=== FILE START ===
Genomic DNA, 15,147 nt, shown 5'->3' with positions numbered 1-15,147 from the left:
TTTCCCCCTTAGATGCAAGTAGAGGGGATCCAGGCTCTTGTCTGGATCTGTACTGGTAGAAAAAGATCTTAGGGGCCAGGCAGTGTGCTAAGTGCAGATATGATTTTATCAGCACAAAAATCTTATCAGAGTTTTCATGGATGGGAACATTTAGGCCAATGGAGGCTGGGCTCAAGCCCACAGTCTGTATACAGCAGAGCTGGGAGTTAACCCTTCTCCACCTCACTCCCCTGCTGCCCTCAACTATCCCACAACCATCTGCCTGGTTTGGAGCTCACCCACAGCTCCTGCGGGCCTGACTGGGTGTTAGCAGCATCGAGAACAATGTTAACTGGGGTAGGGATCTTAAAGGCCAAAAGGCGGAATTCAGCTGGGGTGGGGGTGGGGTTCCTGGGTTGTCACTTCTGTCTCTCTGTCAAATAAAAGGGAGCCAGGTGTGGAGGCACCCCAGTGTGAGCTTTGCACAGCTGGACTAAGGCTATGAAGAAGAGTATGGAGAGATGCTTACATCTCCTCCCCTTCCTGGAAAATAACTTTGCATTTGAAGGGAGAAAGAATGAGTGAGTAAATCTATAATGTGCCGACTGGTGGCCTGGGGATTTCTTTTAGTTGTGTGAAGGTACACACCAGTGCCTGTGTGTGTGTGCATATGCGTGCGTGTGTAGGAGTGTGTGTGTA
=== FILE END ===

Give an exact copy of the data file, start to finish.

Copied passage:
Genomic DNA, 15,147 nt, shown 5'->3' with positions numbered 1-15,147 from the left:
TTTCCCCCTTAGATGCAAGTAGAGGGGATCCAGGCTCTTGTCTGGATCTGTACTGGTAGAAAAAGATCTTAGGGGCCAGGCAGTGTGCTAAGTGCAGATATGATTTTATCAGCACAAAAATCTTATCAGAGTTTTCATGGATGGGAACATTTAGGCCAATGGAGGCTGGGCTCAAGCCCACAGTCTGTATACAGCAGAGCTGGGAGTTAACCCTTCTCCACCTCACTCCCCTGCTGCCCTCAACTATCCCACAACCATCTGCCTGGTTTGGAGCTCACCCACAGCTCCTGCGGGCCTGACTGGGTGTTAGCAGCATCGAGAACAATGTTAACTGGGGTAGGGATCTTAAAGGCCAAAAGGCGGAATTCAGCTGGGGTGGGGGTGGGGTTCCTGGGTTGTCACTTCTGTCTCTCTGTCAAATAAAAGGGAGCCAGGTGTGGAGGCACCCCAGTGTGAGCTTTGCACAGCTGGACTAAGGCTATGAAGAAGAGTATGGAGAGATGCTTACATCTCCTCCCCTTCCTGGAAAATAACTTTGCATTTGAAGGGAGAAAGAATGAGTGAGTAAATCTATAATGTGCCGACTGGTGGCCTGGGGATTTCTTTTAGTTGTGTGAAGGTACACACCAGTGCCTGTGTGTGTGTGCATATGCGTGCGTGTGTAGGAGTGTGTGTGTA